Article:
Although I observed events such as Chapel and lunch, most of my observation time was  spent in the classroom. I spent the first semester observing all middle and upper school teachers and writing detailed, narrative-styled notes. Each teacher met with me after the observation, and the meeting had two parts. First, we discussed the observation notes; then I interviewed the teacher about their perspective on the school, community, and critical terms, such as the meaning of worldview and the purpose of education. While time-consuming, getting to know the perspectives of the faculty was invaluable. The observations and interviews broadened my view of the school considerably. But I understood the picture of ECS would only be complete with the students’ perspective.

Concurrent with teacher observations and meetings, I gathered data from our student body through a self-created Worldview Assessment Google Form. This form asked students about their experience at ECS and their beliefs about church, faith, and education. Then, during the second semester, I interviewed all the high school students about Chapel, worldview, learning, doubt, and faith. With such a volume of data available, which included faculty and student perspectives, we could answer N.T. Wright’s five assessment questions.

Let’s focus on two of the assessment questions: “What is wrong?” and “What is the solution?“

Before answering what is wrong, I should be clear that the problem identified through the interviews and surveys was explicitly related to the purview of my role, which is worldview and curriculum alignment. So then, what did we find wrong?

We learned that while we knew the words of our mission, we did not share the same definitions of important missional words, such as education and worldview. The varied answers raised the following questions: How successful could we be at hitting a bullseye if we are not aiming at the same targets? If proper educational planning begins with the end in mind, and we have different visions of the end of education, how closely can we align our curriculum, both vertically and horizontally?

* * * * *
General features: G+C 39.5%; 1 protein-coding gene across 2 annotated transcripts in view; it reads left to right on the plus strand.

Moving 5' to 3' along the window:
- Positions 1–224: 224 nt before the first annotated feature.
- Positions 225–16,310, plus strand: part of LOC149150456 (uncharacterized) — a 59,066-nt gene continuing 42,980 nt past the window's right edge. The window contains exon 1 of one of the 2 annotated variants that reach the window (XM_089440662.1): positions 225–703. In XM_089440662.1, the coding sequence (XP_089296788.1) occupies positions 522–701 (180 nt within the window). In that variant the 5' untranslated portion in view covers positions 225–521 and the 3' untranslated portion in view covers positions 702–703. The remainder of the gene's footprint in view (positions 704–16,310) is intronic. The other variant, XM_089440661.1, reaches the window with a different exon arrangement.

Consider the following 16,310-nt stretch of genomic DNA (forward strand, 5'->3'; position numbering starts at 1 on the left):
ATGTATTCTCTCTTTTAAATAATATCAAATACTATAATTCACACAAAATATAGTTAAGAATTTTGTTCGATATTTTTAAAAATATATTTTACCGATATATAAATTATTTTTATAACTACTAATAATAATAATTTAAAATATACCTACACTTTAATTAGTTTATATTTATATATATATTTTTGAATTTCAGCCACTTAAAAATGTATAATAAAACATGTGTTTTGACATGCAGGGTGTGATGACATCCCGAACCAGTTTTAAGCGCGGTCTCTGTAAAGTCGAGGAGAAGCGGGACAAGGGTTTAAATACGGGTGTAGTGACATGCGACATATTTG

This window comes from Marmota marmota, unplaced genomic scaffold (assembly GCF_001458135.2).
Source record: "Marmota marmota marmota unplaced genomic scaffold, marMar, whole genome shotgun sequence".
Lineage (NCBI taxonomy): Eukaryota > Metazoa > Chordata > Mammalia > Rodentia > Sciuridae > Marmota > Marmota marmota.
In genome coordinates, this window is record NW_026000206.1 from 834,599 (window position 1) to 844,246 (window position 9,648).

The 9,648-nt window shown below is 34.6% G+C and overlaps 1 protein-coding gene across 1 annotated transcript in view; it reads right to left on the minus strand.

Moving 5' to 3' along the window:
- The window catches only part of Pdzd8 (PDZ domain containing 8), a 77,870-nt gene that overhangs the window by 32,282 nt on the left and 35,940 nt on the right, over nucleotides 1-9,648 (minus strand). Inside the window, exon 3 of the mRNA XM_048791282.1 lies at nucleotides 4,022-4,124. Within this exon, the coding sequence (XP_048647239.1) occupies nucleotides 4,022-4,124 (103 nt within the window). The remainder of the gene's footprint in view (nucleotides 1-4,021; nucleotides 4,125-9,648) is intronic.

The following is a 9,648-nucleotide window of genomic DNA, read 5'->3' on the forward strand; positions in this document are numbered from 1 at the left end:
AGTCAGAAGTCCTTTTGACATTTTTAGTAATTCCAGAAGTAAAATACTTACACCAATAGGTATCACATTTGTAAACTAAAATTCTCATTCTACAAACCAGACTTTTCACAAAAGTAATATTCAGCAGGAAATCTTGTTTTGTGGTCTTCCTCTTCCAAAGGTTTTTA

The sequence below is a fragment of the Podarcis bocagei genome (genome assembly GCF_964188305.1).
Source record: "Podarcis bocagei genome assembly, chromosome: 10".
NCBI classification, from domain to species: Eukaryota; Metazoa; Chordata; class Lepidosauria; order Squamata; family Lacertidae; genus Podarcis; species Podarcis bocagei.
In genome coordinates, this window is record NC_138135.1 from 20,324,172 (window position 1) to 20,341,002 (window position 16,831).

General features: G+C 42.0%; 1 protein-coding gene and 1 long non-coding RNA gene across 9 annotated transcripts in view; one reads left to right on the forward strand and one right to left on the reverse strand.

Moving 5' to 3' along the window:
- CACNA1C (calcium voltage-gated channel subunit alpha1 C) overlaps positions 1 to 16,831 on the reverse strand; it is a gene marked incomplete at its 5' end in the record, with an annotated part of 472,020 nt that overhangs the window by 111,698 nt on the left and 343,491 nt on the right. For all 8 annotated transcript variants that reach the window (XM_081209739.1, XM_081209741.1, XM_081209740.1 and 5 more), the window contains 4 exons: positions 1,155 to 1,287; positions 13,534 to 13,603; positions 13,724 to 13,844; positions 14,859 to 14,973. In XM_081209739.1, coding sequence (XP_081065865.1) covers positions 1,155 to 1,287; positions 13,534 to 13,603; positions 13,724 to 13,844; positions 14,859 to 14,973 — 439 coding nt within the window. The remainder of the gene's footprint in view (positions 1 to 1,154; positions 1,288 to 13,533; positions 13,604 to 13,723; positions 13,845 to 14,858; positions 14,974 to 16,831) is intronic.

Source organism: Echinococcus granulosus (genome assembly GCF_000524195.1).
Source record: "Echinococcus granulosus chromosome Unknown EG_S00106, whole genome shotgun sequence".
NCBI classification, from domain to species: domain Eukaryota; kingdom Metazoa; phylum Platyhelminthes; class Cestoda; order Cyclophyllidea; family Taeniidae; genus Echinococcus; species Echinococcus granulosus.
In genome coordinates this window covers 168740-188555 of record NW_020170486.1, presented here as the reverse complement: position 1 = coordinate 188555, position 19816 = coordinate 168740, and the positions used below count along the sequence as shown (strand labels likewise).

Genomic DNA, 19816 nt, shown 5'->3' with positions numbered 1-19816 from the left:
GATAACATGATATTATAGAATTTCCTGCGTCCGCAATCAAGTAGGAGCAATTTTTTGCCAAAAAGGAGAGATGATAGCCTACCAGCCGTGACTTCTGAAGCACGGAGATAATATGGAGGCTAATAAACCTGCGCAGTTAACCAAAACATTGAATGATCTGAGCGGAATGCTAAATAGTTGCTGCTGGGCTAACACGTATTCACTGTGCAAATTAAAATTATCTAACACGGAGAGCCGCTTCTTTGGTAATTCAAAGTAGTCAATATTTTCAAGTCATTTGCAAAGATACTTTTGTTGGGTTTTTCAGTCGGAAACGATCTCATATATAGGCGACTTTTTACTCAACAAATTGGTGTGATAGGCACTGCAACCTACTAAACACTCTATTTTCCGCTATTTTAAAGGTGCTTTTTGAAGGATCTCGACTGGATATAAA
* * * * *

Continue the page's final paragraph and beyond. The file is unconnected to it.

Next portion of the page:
With such questions looming, what was the solution? We needed to define education and worldview. Once we identified and shared a common definition of education, we could work backward through worldview to our classrooms. Our ongoing worldview professional development is the working solution to the problem.

Providentially, as I was learning about the school, the ECS faculty and staff were reading and discussing James K.A. Smith’s You Are What You Love. Smith’s book argues for a particular purpose of education based upon a particular and historical understanding of the human person. Smith emphasizes the importance of seeing human beings not primarily as “thinking things,” a product of the Enlightenment, but as “lovers” who are following their heart (kardia) toward realizing their vision of the “good life.” The problem, from a Christian perspective, is that we love the wrong things. We love those things incapable of satisfying the human purpose, which is unity with God through Christ. Therefore, we must shift our understanding of education to reforming the human soul, not merely informing the human mind. Christian education is about forming the soul toward the love of God.